Countys K-9s tracking well in school
With school in full swing across the county, even the dogs are getting into the action.
In fact, Illo and Kai, the Leavenworth County Sheriffs Departments canines, already have graduated from their classes.
Sgt. Brian Holmes, handler of Illo, said hes pleased with the canines performance at the September workshop sponsored by the North American Police Dog Association.
Illo, a 3-year-old Dutch shepherd owned by the county since 1998, and Kai, a 2-year-old Czechoslovakian shepherd purchased last year after the countys other canine, Keesha, was struck by a truck, were certified for narcotics searches and tracking.
In addition, Illo earned certification for article search and building search.
Holmes noted that before being able to participate in the latter classes, the dog had to earn a certificate in obedience.
Article search training is taught so a dog can locate, for instance, an article that is thrown down or dropped by a suspect, of-ten during pursuit.
Its incredible X his sense of smell, he said. Hes trained to locate something that doesnt belong there.
Generally, in an open field there is just the scent of grass, Holmes said.
Hell find the thing that has the human scent on it, he said.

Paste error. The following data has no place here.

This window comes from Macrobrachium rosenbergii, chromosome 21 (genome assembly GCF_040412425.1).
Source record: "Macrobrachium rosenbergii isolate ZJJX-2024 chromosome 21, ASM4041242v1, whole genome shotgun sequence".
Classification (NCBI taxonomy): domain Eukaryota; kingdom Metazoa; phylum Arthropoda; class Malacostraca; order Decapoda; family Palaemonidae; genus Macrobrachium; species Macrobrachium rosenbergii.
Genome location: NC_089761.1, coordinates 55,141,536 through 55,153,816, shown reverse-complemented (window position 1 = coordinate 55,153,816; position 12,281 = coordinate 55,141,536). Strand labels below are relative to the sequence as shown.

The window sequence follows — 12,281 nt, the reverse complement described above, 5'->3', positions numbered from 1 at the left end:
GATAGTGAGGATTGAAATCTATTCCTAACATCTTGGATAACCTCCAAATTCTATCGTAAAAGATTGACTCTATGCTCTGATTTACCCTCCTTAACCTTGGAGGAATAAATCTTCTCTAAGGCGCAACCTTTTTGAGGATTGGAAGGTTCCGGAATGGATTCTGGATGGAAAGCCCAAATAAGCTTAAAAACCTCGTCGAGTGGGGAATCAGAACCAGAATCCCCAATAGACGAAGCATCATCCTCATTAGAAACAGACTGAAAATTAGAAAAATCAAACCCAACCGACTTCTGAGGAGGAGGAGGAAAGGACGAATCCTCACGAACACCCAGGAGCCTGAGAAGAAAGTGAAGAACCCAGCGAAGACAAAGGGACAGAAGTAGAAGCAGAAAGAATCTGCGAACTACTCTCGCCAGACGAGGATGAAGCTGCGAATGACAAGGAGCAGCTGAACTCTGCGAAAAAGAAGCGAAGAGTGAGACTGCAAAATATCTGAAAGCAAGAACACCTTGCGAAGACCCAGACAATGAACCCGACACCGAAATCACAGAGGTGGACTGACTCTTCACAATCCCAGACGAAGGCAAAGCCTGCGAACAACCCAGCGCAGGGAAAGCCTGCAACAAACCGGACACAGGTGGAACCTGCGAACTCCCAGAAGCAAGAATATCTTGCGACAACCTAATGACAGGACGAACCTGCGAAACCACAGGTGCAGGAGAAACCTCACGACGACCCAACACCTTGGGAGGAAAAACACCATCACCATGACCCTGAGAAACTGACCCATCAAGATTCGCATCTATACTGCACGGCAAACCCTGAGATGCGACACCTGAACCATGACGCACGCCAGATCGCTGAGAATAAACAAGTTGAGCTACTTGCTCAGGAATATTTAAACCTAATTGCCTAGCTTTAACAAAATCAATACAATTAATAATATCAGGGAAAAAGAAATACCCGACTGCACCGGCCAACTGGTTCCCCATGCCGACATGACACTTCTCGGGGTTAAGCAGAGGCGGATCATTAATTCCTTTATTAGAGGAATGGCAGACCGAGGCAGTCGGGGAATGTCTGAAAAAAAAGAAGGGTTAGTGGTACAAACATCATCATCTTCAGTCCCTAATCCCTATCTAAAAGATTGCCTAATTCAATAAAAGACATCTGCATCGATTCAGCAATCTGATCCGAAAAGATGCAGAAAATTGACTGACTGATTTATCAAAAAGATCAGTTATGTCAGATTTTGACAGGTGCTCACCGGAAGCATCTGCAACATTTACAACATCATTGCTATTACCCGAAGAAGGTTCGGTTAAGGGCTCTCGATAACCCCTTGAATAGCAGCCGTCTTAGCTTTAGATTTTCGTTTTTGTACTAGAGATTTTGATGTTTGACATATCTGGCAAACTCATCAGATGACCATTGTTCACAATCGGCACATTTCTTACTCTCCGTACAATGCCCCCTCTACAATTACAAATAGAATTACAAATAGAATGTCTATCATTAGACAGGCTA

The dog, Holmes said, can completely search a 50-by-50-foot area in fewer than two minutes.
In buildings, Illo is now certified to find people.
Where the dog cant physically get to them, hell stay there and bark to get my attention, Holmes said. Or if he can get to them, hell attempt to apprehend them by locking on to them with his jaws X hell hold the subject until told by the handler to release.
Making Holmes especially proud of Illo is the fact that he is already certified to do more searches than it was thought he would be capable of when the county purchased him.
The last phases of training, which Holmes hopes Illo will complete soon, include aggression training such as apprehending suspects, working when gunfire is sounding and leaving a vehicle to catch a subject.
When not on the job, both Illo and Kai, who live with their handlers, are like ordinary dogs.
Illo plays in the backyard, sleeps and relaxes, Holmes said. But when he goes to work, he goes to work.
Generally, the dogs seem to enjoy the work, Holmes said.
Thats why theyre chosen for the field, because basically they have the drive to do it, he said.
The average cost of a canine dog ranges from $7,500 to $10,000, Holmes said.
Theyre not cheap, he said, adding that the price depends on what searches the agency wants to have the dogs trained for.
In Leavenworth County, the dogs are used at least weekly, when cars are searched for narcotics during traffic stops. The dogs are used countywide, assisting city police departments when needed.
And, when going from town to town, the dogs travel in style X in the countys 2000 Ford Explorers equipped for canine patrol.
Leavenworth County Sheriff Herb Nye said the dogs have worked out well, and recently theyve been used for more than traffic stops.
Weve had two occasions here in the last few weeks working with postal authorities where the dogs sniffed out some packages they had, Nye said.